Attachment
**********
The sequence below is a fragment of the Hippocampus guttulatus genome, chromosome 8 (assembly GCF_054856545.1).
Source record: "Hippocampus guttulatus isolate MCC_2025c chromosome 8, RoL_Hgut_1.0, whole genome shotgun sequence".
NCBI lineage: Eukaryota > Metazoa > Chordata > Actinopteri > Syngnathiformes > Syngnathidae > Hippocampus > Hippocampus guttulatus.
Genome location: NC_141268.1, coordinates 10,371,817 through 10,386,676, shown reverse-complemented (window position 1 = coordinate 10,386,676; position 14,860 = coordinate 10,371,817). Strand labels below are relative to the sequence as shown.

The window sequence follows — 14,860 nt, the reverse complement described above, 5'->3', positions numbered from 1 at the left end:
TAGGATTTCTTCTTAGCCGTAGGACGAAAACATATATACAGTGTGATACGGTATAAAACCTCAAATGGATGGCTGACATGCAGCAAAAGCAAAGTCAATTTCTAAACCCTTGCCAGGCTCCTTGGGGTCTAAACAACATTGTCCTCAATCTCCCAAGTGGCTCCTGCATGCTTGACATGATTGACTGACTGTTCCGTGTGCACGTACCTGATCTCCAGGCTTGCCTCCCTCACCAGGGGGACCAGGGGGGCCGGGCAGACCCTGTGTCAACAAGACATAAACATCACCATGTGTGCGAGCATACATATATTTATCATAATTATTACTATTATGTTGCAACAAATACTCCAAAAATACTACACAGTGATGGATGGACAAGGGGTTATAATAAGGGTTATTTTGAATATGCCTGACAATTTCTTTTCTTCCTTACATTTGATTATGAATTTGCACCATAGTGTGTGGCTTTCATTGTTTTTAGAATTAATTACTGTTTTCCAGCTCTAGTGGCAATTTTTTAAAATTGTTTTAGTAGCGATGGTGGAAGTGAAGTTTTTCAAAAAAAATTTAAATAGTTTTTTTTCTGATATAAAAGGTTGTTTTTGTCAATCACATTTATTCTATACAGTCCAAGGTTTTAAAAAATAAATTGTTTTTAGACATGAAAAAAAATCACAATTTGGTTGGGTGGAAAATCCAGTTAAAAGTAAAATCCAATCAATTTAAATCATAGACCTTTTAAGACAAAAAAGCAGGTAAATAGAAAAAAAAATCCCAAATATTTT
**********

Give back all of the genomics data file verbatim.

The sequence below is a fragment of the Hippocampus guttulatus genome, chromosome 8 (assembly GCF_054856545.1).
Source record: "Hippocampus guttulatus isolate MCC_2025c chromosome 8, RoL_Hgut_1.0, whole genome shotgun sequence".
NCBI lineage: Eukaryota > Metazoa > Chordata > Actinopteri > Syngnathiformes > Syngnathidae > Hippocampus > Hippocampus guttulatus.
Genome location: NC_141268.1, coordinates 10,371,817 through 10,386,676, shown reverse-complemented (window position 1 = coordinate 10,386,676; position 14,860 = coordinate 10,371,817). Strand labels below are relative to the sequence as shown.

The window sequence follows — 14,860 nt, the reverse complement described above, 5'->3', positions numbered from 1 at the left end:
TAGGATTTCTTCTTAGCCGTAGGACGAAAACATATATACAGTGTGATACGGTATAAAACCTCAAATGGATGGCTGACATGCAGCAAAAGCAAAGTCAATTTCTAAACCCTTGCCAGGCTCCTTGGGGTCTAAACAACATTGTCCTCAATCTCCCAAGTGGCTCCTGCATGCTTGACATGATTGACTGACTGTTCCGTGTGCACGTACCTGATCTCCAGGCTTGCCTCCCTCACCAGGGGGACCAGGGGGGCCGGGCAGACCCTGTGTCAACAAGACATAAACATCACCATGTGTGCGAGCATACATATATTTATCATAATTATTACTATTATGTTGCAACAAATACTCCAAAAATACTACACAGTGATGGATGGACAAGGGGTTATAATAAGGGTTATTTTGAATATGCCTGACAATTTCTTTTCTTCCTTACATTTGATTATGAATTTGCACCATAGTGTGTGGCTTTCATTGTTTTTAGAATTAATTACTGTTTTCCAGCTCTAGTGGCAATTTTTTAAAATTGTTTTAGTAGCGATGGTGGAAGTGAAGTTTTTCAAAAAAAATTTAAATAGTTTTTTTTCTGATATAAAAGGTTGTTTTTGTCAATCACATTTATTCTATACAGTCCAAGGTTTTAAAAAATAAATTGTTTTTAGACATGAAAAAAAATCACAATTTGGTTGGGTGGAAAATCCAGTTAAAAGTAAAATCCAATCAATTTAAATCATAGACCTTTTAAGACAAAAAAGCAGGTAAATAGAAAAAAAAATCCCAAATATTTT